Massabalala Yengwa, was the son of the Zulu labourer who had been jailed during the African National Congress (ANC) anti-pass campaign of 1919. Yengwa was born near Mapumulo in Natal in 1923. He attended secondary school in Richmond and in 1945 began part-time study toward a B.Com. Degree at the University of Natal. Going initially into business as an accountant, he later changed to law and served his articles in Durban with J.N. Singh.

In 1945 he joined the ANC, and when the Youth League was established in Natal in 1948, he became its provincial secretary. With Jordan Ngubane and others in the Natal League, he helped to undermined the position of the conservative A.W.G. Champion and to promote the political career of Albert Luthuli, first as Champion's successor in the presidency of the Natal ANC, and then, in 1952, as president-general of the ANC. An able administrator, Yengwa served as a provincial secretary of the Natal ANC under Luthuli's leadership from 1952 until 1960; during this time he was also a member of the ANC National Executive Committee (NEC). During the Defiance Campaign he was jailed for two weeks.

In May 1953 he was banned from attending gatherings and from leaving the city of Durban. Changing its tactics a year and a half later, the government deported him to his home district for a period of two years. No sooner had this time elapsed when he was arrested and charged with treason in December 1956.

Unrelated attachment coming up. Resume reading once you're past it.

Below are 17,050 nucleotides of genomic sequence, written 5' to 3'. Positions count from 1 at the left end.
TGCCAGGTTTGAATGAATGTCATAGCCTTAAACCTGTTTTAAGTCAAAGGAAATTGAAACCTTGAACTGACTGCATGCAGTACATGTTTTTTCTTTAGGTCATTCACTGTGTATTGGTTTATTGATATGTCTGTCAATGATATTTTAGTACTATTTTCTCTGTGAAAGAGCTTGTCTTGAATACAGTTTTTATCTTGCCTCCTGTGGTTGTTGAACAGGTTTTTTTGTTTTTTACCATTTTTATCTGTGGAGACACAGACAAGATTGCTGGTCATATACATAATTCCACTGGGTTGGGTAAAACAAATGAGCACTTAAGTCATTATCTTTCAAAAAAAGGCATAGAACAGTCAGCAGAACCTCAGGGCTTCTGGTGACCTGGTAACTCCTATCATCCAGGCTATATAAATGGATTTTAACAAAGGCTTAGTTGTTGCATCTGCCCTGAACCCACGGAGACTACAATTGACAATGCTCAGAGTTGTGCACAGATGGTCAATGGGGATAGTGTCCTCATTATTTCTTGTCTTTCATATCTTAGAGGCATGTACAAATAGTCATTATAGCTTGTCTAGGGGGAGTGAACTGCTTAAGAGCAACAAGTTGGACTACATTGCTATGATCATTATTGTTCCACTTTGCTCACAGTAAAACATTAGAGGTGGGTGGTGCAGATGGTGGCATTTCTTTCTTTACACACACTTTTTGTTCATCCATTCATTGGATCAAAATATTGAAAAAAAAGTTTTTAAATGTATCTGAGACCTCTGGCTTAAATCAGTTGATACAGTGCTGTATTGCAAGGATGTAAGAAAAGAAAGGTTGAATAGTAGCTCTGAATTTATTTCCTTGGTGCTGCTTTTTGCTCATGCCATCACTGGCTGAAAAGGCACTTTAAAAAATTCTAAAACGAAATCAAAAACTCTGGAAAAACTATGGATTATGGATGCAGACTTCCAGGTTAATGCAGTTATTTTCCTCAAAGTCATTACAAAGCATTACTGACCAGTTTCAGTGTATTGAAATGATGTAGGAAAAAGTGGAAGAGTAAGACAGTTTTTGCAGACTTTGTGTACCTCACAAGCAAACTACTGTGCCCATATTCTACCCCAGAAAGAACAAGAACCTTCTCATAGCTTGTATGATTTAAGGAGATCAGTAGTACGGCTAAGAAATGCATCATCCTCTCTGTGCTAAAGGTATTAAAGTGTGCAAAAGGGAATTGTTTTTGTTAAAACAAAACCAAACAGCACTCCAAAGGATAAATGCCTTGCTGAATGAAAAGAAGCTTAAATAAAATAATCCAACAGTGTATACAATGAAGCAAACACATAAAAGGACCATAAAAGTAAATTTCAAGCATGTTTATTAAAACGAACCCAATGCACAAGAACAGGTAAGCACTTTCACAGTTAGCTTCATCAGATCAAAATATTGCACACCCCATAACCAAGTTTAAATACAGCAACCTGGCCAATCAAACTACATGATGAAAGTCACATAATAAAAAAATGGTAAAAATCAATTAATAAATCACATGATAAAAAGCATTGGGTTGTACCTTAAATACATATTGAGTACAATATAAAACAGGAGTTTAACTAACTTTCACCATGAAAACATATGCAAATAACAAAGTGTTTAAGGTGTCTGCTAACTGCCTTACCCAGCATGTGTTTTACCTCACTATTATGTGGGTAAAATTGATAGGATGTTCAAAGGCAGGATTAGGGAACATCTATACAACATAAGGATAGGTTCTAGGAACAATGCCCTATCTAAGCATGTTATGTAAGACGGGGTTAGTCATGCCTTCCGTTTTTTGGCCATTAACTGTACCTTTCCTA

He was released from the Treason Trial a year later and took up his legal studies again, returning to Pretoria to appear as a defence witness for the remaining treason defendants in September 1960. Detained during the state of emergency in 1960, he was arrested again in 1963, held in solitary confinement, and charged with membership in the now-banned ANC. While waiting for his case to be heard, he completed his qualification as an attorney, but his troubles were not over. He was found guilty and sentenced to two years in prison. On his release, he was placed under house arrest and then banished again.

In 1966 he fled to Swaziland. After practicing as a solicitor in Swaziland for several years, he moved to London, where he has since been the director of the Luthuli Memorial Foundation. His writings include a Zulu Novel, Inqaba ka Mabelemade, published in the 1940s, and a chapter in Apartheid (1971), edited by Alex La Guma.


From Protest to Challenge, Political Profiles Volume 4, P167

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